At the Republican Presidential Debate held on September 12, Michelle Bachman advanced her cause. She answered questions well, made her points, and kept a calm yet serious demeanor. She did enter into the sniping once but later made up for it when she told the moderator to ask the other candidate when pressed about his position on an issue.
Several candidates showed some weakness. This was especially true of the front runners, Rick Perry and Mitt Romney. After starting with a carryover of the sniping from the previous debate, they managed to get by this and onto the issues. This is where the weakness started to appear.
Romney once again defended RomneyCare in Massachusetts. His argument is that it is a states' rights issue and therefore acceptable if done at the state level. This is different than ObamaCare, which he is against, which is a federal program. So.....it is OK for the state to mandate that I spend my money in a certain way but not the federal government. This is a distinction without a difference. There should be no way that any governmental agency can force me to buy something just for the privilege of living. This concept is continuing to be troubling.
Rick Perry trotted out the same state rights' excuse when addressing the issue of Texas allowing illegal immigrants to pay in-state tuition. Whether the state can do it is not the point. The point is, it is the wrong policy. If we continue to reward people for entering our country illegally, why should they stop. Also, once these people have a college education, they can not legally hold a job as they are still illegally in this country. This point seems to never be considered.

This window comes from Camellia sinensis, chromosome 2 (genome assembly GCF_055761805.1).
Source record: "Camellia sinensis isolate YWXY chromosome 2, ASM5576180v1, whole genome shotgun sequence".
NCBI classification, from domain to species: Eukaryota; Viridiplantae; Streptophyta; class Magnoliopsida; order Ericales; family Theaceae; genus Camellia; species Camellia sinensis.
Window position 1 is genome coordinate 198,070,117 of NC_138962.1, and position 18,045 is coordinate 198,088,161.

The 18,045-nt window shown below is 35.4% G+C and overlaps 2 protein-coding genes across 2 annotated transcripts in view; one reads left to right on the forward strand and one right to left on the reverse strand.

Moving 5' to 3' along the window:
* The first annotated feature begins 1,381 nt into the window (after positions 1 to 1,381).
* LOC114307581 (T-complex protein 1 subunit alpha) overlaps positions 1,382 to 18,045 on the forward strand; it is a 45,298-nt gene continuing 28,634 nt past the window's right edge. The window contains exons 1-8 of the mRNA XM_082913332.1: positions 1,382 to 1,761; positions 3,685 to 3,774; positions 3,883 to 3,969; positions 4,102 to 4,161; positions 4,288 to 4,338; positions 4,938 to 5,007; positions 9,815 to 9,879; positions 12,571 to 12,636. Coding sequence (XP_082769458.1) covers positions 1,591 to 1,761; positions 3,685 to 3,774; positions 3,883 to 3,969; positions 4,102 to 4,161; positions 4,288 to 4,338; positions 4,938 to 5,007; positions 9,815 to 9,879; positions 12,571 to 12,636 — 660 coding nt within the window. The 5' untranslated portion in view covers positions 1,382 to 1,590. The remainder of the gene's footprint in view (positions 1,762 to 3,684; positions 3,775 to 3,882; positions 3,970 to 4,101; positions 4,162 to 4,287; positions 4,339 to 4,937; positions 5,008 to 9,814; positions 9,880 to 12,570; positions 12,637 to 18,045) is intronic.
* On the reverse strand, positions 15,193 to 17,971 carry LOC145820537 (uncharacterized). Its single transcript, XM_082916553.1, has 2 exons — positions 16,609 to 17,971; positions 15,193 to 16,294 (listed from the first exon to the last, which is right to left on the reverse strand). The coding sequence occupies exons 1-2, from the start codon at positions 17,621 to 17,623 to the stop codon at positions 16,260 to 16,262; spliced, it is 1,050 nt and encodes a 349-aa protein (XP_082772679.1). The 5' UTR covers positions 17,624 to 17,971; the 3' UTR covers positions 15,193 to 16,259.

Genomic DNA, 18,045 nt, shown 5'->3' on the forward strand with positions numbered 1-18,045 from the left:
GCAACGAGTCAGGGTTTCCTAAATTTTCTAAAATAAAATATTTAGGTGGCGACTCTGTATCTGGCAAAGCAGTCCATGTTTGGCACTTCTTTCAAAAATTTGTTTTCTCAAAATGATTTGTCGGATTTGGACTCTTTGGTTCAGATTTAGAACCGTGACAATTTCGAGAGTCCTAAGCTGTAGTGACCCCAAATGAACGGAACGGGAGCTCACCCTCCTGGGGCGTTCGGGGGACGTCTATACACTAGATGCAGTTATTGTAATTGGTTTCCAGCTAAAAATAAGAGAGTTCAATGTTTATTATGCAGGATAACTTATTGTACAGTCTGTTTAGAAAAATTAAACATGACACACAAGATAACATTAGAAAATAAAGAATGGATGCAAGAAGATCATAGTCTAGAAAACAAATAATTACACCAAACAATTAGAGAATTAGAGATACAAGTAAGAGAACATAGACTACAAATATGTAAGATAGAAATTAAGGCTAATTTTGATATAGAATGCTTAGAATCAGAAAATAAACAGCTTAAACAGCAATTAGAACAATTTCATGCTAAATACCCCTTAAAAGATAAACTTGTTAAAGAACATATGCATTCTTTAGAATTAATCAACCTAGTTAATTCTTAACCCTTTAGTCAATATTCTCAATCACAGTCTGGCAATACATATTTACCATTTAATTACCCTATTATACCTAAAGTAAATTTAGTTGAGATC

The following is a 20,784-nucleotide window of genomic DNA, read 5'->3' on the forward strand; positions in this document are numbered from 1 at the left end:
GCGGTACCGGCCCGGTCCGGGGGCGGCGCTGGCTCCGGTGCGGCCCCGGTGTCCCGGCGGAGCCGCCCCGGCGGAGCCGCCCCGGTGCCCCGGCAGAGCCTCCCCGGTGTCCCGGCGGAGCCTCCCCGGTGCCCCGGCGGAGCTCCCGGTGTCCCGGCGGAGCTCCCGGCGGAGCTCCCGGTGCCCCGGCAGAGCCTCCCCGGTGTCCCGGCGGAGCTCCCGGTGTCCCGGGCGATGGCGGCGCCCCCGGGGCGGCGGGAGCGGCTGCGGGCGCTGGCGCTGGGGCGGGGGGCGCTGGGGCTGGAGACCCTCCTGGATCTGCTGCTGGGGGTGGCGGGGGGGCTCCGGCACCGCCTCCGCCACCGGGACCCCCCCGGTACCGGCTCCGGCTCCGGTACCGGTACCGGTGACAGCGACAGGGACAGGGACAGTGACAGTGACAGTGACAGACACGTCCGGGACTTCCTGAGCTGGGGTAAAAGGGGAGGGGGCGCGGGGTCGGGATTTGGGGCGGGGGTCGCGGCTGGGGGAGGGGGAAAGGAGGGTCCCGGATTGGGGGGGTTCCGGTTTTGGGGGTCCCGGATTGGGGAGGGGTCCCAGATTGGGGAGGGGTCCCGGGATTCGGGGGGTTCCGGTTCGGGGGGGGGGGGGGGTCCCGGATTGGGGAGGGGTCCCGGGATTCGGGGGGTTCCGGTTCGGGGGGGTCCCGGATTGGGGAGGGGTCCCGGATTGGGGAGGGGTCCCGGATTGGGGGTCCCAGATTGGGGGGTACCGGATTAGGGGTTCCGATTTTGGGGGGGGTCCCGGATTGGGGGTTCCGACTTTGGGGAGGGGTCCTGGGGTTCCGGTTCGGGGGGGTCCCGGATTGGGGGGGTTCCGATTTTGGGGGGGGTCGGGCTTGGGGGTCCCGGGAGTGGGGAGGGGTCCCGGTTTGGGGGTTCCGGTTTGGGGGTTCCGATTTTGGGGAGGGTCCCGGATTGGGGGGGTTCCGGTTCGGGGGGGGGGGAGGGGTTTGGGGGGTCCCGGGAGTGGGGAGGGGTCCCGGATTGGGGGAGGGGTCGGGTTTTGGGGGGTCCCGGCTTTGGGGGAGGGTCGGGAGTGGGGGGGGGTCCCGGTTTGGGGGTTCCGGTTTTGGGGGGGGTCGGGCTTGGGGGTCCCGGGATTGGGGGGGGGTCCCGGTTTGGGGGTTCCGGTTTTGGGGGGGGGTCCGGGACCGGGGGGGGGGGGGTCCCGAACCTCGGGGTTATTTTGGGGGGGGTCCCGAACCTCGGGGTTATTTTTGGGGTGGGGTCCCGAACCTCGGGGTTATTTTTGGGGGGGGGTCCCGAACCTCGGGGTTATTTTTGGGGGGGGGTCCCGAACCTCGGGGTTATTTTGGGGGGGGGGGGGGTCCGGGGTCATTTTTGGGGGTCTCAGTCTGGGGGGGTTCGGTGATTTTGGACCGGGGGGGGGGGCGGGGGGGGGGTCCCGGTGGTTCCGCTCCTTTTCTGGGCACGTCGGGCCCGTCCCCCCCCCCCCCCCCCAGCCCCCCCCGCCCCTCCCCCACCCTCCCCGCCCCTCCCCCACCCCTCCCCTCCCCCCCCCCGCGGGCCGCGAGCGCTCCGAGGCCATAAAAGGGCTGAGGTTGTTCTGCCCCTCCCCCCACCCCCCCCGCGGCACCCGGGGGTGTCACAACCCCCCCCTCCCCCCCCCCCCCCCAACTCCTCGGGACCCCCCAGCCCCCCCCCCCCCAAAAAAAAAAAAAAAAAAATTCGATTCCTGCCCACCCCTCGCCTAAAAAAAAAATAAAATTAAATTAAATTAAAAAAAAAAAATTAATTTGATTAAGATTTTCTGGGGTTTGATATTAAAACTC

Perry also was forced to defend his position on requiring (with opt-out) young girls to have an HPV vaccination. Romney attacked him for using an executive order to implement this rather than going through the legislative process. Perry admitted he should have done it differently but defended having the requirement. Bachman and Santorum then attacked Perry on the issue of the government requiring anyone to have a vaccination for something that doesn't affect others. Perry's actions seem to indicate that he feels that government knows better than we do. I do not agree with this premise.
Ron Paul gained some ground with his libertarian views on domestic issues but lost all of that and more on the issue of international security. His isolationism and allowing Iran, and anyone else, to obtain nuclear weapons is simply inviting another attack on US soil. This is especially disconcerting on the day after 9/11.
Newt Gingrich was his usual glib self and very entertaining. However, he did not really advance his cause in any way.
Herman Cain stuck with his 9-9-9 plan but didn't really do much else.
Rick Santorum had good answers and comments but his delivery was questionable. He came across as either passionate, frustrated, or panicked depending on your view. I was just not comfortable for some reason with this.
I have wondered previously why John Huntsman was in attendance. I am still wondering.